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Citing ‘difficult’ issues, DOJ asks for delay in sentencing of ex-JEA CEO Aaron Zahn

Federal prosecutors this week asked U.S. District Judge Brian Davis to postpone the sentencing hearing for ex-JEA CEO Aaron Zahn until the end of July because of “extensive and difficult legal issues” that could significantly impact the type of sentence the former executive faces of utilities will face. his conviction in March for conspiracy and wire fraud.

One of these issues, Assistant U.S. Attorney Tysen Duva revealed in a court filing, concerns how “intended loss” will be incorporated into Zahn’s sentence. During the trial, prosecutors presented evidence that Zahn and ex-JEA CFO Ryan Wannemacher had conspired to essentially skim tens of millions from the sale of the city utility to a private energy company. Ultimately, the two were unsuccessful in that attempt, and Wannemacher was acquitted by a separate jury of both the conspiracy and fraud charges, for which Zahn is now being punished.

Federal sentencing guidelines allow “intended loss,” or “what the loss would have been if the suspect had not been caught,” to be taken into account when calculating a sentence. And since that amount is theoretically so high in Zahn’s case — some estimates put the total potential payouts from Zahn’s conspiracy at as much as $600 million — it could have a significant impact on Davis’ sentencing decision.

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But appellate courts are divided over how to interpret some federal sentencing guidelines, including the concept of intended loss. Duva’s lawsuit pointed to “recent developments” on that topic as an underlying complexity in preparing a pre-sentencing report on Zahn.

At this stage of the process, a federal probation officer has begun preparing that pre-sentencing report, a comprehensive document that includes personal meetings with the defendant at his home, often in the presence of his family, to help determine his personal situation . history, ties to the community and their willingness to accept responsibility for their behavior – all factors that can influence the recommended sentence. These reports are not made public, but play a major role in helping the judge determine a sentence and influencing where a suspect is sent to serve his prison sentence.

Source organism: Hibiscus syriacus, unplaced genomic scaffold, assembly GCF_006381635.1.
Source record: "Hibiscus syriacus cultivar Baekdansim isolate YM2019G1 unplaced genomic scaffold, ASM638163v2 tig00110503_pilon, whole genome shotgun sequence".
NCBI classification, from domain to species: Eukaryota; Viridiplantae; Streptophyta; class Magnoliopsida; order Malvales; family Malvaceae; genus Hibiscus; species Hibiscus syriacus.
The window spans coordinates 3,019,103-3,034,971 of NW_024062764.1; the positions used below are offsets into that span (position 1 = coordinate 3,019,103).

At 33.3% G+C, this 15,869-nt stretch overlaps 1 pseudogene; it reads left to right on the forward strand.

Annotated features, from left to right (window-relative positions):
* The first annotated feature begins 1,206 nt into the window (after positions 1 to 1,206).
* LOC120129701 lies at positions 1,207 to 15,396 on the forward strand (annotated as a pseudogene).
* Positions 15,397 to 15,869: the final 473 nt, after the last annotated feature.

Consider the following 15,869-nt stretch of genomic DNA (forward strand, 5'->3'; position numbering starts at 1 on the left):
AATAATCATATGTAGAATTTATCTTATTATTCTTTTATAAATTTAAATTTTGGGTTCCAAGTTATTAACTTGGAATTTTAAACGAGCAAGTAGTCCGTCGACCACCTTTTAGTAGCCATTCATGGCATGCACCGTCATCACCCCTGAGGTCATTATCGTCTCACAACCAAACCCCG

For Zahn, preparing the pre-sentencing report “is particularly intimidating in this case,” Duva wrote.

“The trial and trial of this case involved complex legal and factual issues. The government and defense litigated this case for approximately two years before it was tried before two juries,” Duva wrote.

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“The sentencing hearing will also involve extensive and difficult legal issues for the Court to decide.”

The conspiracy and wire fraud convictions Zahn faces carry a maximum penalty of 25 years in prison, but those maximums are almost never handed down and Davis will likely have wide latitude in deciding Zahn’s fate.

The sentencing hearing was originally scheduled for June 18, but Duva’s request to the judge, which Zahn’s attorneys agreed to, would move the hearing to dates between July 24 and 30.

While the defense and prosecution agree on the need to delay the hearing, they are also sparring over Zahn’s request to have his convictions expunged or be granted a new trial. Zahn’s attorneys told Davis there were a series of problems with the trial, including misconduct by Duva when he gave the jury his own commentary on the case during closing arguments. Those comments, including a claim that Zahn had tried to “flee” the city, were “inappropriate appeals to emotion,” Zahn’s lawyers argued.

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“Zahn makes sweeping allegations of prosecutorial misconduct…,” Duva wrote in response this month. “Zahn did indeed try to rob the city, the entity he was convicted of conspiring to steal from. That was a correct argument.’

Zahn’s motion also includes a list of grievances that go beyond the trial and touch on the underlying case against him, including some arguments that Davis has already rejected. There is no timeline for Davis to rule on that motion.

Nate Monroe is a Metro columnist whose work appears regularly every Thursday and Sunday. Follow him on Twitter @NateMonroeTU.

This article originally appeared on Florida Times-Union: Federal prosecutor asks for delay in sentencing of ex-JEA CEO Aaron Zahn

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